Yes, Professionals CAN be Allies too!

I wish that I could take credit for this post, but my mind would never have captured these sentiments so eloquently. Tracy Hutchinson Wallace has been my guide and rock from day #1. As the other half to our support group Autism Spirit, I have always explained our personalities as 2 sides of a coin… balancing, yet complementing each other. I’m the emotional, heart on my sleeve personality and she’s the pragmatic, educational aspect. But I think we are continuously rubbing off on each other and it results in this. That piece of writing that explains perfectly the logistical issues of the medical model of treating autism while exploring the challenges that can be experienced when the views of #ActualAutistics are pushed to the side.

 

A very brave therapist reached out to me the other day. I say “brave” because I know that my social media self (and me IRL if you are unlucky 😉 ) can be very offputting at times! Anyway, the therapist pointed out that professionals are easy targets for the anger and frustration of parents and disabled communities. They felt that we forget sometimes that they are not just service providers but humans with, often, a significant personal motivation for doing what they do. This was my response…

“Thank you for reaching out. Here’s the thing, you are correct that professionals are seen as service providers. And therein lies the problem. They should behave as if they are PARTNERS and ALLIES, offering supports, accommodations, education AND services to and for Autistics, not neurotypicals. Unfortunately, the medical model of Autism persists in trying to “cure” or “fix” Autistics, despite valid concerns and supporting evidence of the permanent damage inflicted by that attitude. It is disheartening, to put it mildly, to see this attitude demonstrated by a group that is governed by the rule “first do no harm”. It is “privilege” demonstrated in the worst way.

Therapists, as a group, claim to support Autistics, and yet:

  • you still use person-first language and functioning labels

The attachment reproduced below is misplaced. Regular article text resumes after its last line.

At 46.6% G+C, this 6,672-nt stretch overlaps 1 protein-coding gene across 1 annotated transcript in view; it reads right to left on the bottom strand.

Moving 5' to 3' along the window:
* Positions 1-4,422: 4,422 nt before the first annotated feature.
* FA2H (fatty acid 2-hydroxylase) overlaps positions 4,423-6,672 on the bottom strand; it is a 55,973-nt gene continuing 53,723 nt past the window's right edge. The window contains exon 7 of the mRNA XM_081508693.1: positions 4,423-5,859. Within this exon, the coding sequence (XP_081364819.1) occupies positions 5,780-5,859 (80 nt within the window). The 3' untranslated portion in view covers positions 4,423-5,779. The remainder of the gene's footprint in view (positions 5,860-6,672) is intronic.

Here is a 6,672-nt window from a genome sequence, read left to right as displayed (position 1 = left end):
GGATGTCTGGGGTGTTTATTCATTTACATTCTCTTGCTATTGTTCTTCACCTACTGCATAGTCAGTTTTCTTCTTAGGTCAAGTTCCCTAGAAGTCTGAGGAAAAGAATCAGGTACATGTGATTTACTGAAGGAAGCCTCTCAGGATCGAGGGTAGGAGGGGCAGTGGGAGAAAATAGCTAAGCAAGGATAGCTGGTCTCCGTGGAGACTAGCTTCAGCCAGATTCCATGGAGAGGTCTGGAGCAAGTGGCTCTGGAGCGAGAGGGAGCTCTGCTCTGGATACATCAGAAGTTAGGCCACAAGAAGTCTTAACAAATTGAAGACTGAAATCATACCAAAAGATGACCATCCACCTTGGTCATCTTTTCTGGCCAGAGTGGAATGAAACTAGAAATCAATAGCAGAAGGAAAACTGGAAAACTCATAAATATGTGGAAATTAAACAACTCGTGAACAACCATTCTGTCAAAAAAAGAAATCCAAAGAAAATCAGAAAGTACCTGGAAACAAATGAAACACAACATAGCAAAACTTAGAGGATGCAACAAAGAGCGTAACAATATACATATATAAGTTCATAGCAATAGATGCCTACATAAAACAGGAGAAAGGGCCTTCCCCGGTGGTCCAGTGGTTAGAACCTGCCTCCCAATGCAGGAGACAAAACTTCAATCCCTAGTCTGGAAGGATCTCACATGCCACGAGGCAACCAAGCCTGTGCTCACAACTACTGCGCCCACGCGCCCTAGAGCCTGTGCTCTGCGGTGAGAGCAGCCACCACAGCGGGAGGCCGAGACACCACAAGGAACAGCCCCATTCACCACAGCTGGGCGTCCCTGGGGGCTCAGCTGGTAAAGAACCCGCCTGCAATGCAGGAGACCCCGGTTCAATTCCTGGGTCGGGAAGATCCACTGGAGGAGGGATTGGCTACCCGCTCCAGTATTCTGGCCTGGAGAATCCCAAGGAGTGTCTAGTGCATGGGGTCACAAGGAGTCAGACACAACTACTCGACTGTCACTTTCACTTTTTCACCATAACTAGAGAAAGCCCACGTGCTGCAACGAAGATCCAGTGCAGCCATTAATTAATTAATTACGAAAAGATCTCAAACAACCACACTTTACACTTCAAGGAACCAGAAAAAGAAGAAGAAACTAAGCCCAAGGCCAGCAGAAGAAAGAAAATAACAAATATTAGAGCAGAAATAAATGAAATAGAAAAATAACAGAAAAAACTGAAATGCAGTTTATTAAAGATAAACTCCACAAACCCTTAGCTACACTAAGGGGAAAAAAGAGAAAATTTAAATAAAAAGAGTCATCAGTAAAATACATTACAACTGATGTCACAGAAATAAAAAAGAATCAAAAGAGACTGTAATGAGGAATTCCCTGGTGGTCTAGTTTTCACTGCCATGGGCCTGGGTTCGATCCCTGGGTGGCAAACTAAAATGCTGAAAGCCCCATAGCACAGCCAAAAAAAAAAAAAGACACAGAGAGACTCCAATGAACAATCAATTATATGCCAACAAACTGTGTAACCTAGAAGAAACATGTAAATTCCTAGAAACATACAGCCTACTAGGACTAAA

• you still design, promote and implement methodologies to “help” Autistics be “more” neurotypical
  • you “don’t have a major issue with the information that Autism Speaks puts out, even though that information and the organisation itself promotes an inimical, malignant view of Autism – that’s a disconnect that only neurotypicals can afford to live with
  • you don’t use your influence in the public arena to change attitudes of laymen towards disabilities
  • you don’t support the view that Autistics should be at the centre of, and drivers of Autism research, instead of being marginalized or ignored
    And worst of all:
  • you actively profit from your actions or the lack thereof.

Understand, I too was heading in your professional direction before life laid out another path, so I have no problem with people getting paid. I do not accept, however, getting paid to maintain the status quo, when that state is actively detrimental to your patients. Even professionals with personal knowledge of Autism are guilty of this.

Small wonder that Autistics are hostile – you are helping to make life harder for them, not easier. So, for the most part, you “look fuh what yuh get” as we say in the Trini parlance.

Look, it is commendable that your “deep personal connection” to Autism has inspired you and others to do what you do. From what I understand, #ActualAutistics, more than any other group in the various Autism communities, laud your respect for the privacy of your family members and loved ones. But they don’t need you to “advocate as a regular citizen”. When you do that, you are DELIBERATELY withholding two of your most potent weapons in the fight for Autism acceptance:

  • first, society’s general acceptance and respect for the knowledge and expertise and experiences of medical professionals, and
  • second, for those professionals who are not the primary caregivers, supporters and guardians of Autistics, the extra energy you generally can spare to be allies for ALL Autistics.

Some parental and family allies have the extra spoons to advocate for every Autistic; most don’t, and we could really do with the support and influence wielded by professionals who don’t actively have skin in the game.

If you really want to improve the quality of life for the spectrum of neurodiverse humanity, then don’t just exercise your profession, conduct your therapies and get paid. Instead, listen to actual Autistics, follow their lead in advocacy, make the needs of Autistics the centre of whatever you do and say, and use your privilege wisely. Be an Ally, not an anchor around their necks.”

If you are interested in the work our support group does, please check out this link http://www.facebook.com/autismspirit